Hilary Stern is washing walnuts as she recounts her story. It’s one that begins 40 years ago at the University of Washington and ends in an unlikely Airbnb in Souto de Mogos, a tiny Spanish village nestled in the mountains on the border of Asturias and Galicia. The town is home to fewer than 20 people but one person is notably missing: Javier González Alonso, the person who inspired Hilary to leave her life in the United States and move to a village where most residents have never traveled to the closest city.
Javier was completing his PhD at the University of Washington while Hilary was studying there. He was her Spanish teacher but soon became much more.
“I fell in love with him,” she says. “We were a couple for a while and then broke up but he was always my soulmate and my best friend.”
Hilary married and had children. But they were never out of touch. When Hilary got divorced, the two began a long-distance relationship that would last nearly 20 years.
“As we got older, I decided that I would come out here [to Souto de Mogos]. He had retired and bought this house because he just wanted to be in a small village in Asturias and live,” she says.
But on his last visit to the US, Javier started to feel sick. He had cancer and it had already metastasized. Hilary moved to Souto de Mogos and took care of him throughout his illness. During this time, she was supported not only by Javier’s family but also by the villagers.
“They were very very supportive of me and every morning I started going out walking with the women of the town. It was really great because before that the only people I knew were Javier’s family,” she says.
“They were very taken with our relationship,” she adds. “In the beginning, because we were the only ones who didn’t farm, they were very worried about us ... So they would share their harvest with us and every time we came to the house, there would be a bag of something they had picked.”
During that time, Hilary and Javier got married. All the villagers were invited. They pooled together their money to pay for the champagne and to buy dinner for a group of folk musicians led by Nela de Bres, a legend of the area. The music group had at first declined to play at the wedding but changed their mind after hearing Hilary and Javier’s story. According to Hilary, “they played from the afternoon until the wee hours of the morning, animated by the dancing and singing of the wedding guests.“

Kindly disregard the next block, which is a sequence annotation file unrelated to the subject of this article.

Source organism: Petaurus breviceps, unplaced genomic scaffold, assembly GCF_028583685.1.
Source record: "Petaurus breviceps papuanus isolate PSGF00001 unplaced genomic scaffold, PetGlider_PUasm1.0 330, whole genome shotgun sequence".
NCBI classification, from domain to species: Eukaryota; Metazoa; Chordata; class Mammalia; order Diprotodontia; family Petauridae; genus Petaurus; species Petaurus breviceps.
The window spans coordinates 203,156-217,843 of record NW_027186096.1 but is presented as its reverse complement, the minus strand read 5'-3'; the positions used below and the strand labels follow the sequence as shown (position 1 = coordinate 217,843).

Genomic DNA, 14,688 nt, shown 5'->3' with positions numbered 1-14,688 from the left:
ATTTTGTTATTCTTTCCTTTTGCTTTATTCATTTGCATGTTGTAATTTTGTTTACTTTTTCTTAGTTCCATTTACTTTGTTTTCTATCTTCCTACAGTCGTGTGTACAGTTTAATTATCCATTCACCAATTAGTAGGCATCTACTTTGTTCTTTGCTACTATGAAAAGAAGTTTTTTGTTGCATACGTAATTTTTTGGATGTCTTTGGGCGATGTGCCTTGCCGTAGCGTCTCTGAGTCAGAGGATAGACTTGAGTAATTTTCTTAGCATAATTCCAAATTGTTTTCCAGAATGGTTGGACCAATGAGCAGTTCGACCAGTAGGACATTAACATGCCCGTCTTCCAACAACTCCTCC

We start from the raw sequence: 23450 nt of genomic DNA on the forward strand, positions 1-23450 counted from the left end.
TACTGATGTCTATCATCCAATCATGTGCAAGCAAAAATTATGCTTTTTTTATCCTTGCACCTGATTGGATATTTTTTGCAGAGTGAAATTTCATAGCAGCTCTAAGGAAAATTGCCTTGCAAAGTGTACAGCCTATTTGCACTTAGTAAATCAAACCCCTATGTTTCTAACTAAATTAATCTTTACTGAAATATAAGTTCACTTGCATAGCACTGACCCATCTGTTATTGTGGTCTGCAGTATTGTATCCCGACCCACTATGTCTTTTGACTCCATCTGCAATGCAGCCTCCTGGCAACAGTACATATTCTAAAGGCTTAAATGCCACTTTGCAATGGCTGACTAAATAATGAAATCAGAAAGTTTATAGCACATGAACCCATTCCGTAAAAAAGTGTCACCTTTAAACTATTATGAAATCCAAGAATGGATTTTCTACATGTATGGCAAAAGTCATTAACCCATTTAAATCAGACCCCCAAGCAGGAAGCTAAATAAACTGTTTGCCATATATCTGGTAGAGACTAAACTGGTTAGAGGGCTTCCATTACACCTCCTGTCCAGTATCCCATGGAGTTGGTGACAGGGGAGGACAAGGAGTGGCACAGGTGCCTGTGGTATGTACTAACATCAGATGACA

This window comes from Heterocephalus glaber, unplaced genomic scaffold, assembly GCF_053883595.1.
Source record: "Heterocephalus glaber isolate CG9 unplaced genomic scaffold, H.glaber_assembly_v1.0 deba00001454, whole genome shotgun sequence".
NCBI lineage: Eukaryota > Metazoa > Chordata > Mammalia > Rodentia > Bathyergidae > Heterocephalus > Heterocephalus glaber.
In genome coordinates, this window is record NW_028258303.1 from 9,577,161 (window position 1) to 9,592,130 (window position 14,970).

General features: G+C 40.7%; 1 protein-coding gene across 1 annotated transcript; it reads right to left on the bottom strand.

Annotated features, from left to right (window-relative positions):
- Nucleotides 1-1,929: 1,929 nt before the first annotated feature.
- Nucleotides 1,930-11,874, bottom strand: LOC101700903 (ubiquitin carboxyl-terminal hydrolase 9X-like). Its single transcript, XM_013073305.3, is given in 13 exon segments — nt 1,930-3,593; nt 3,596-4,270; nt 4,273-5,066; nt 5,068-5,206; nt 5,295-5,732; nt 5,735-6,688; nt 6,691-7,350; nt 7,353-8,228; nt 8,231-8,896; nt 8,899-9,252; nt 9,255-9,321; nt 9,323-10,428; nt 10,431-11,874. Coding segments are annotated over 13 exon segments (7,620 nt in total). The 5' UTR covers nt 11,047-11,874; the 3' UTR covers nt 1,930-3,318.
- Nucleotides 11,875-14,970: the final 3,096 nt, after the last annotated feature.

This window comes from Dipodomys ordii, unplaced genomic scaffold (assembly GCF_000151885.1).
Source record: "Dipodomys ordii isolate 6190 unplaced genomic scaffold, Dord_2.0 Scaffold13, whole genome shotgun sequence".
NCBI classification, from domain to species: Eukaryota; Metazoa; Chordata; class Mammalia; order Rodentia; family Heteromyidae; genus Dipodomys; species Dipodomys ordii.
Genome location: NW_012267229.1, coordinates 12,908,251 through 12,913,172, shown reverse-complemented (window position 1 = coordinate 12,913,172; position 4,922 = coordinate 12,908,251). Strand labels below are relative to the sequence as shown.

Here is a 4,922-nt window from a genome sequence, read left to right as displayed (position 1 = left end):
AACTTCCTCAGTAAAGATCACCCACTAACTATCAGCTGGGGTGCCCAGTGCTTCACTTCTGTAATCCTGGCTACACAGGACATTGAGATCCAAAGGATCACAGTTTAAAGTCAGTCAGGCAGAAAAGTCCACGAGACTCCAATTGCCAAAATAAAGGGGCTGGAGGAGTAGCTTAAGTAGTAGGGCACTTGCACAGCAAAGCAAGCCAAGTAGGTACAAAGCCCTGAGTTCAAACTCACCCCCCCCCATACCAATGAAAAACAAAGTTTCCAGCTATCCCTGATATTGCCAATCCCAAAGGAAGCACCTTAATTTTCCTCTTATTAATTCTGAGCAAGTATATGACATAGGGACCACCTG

“We thought it was just going to be a small thing but it turned out to be very romantic because we had loved each other all our lives,” she explains.
Sadly, not long after, Javier passed away. Hilary felt lost. “I didn’t really know what to do because I’d made this grand gesture and I was just out here now. I didn’t feel alone but I didn’t know where to go, what to do,” she explains.
In the end, she decided to finish the renovations Javier had begun on a guesthouse. It was slow work but last summer she finally opened the house on Airbnb, the short-term home-rental site which in many cities is criticized for pushing up the cost of rent and hurting communities. But in Souto de Mogos the reaction was the opposite. In a town where almost everyone has known each other since birth, visitors are more than welcome, says Hilary.
“The villagers are very excited and are always asking who’s coming now. They love meeting new people and the fact that I’m here and I can introduce them makes it easier for them to relate,” she explains.
Hilary says some locals have even taken it upon themselves to spruce up the village, with one setting up a park with a fountain. It’s also been good for the local economy. Hilary encourages her guests to support the villagers, pointing out who has extra eggs or produce they may be willing to sell. And for Hilary, the venture is a fun way to meet new people and enjoy her adopted home as a tourist.
“It’s such a beautiful place,” she says. Thanks to Javier, she is one of the remaining 15 or so people who live in Souto de Mogos. It’s not the end though, just the beginning of another story.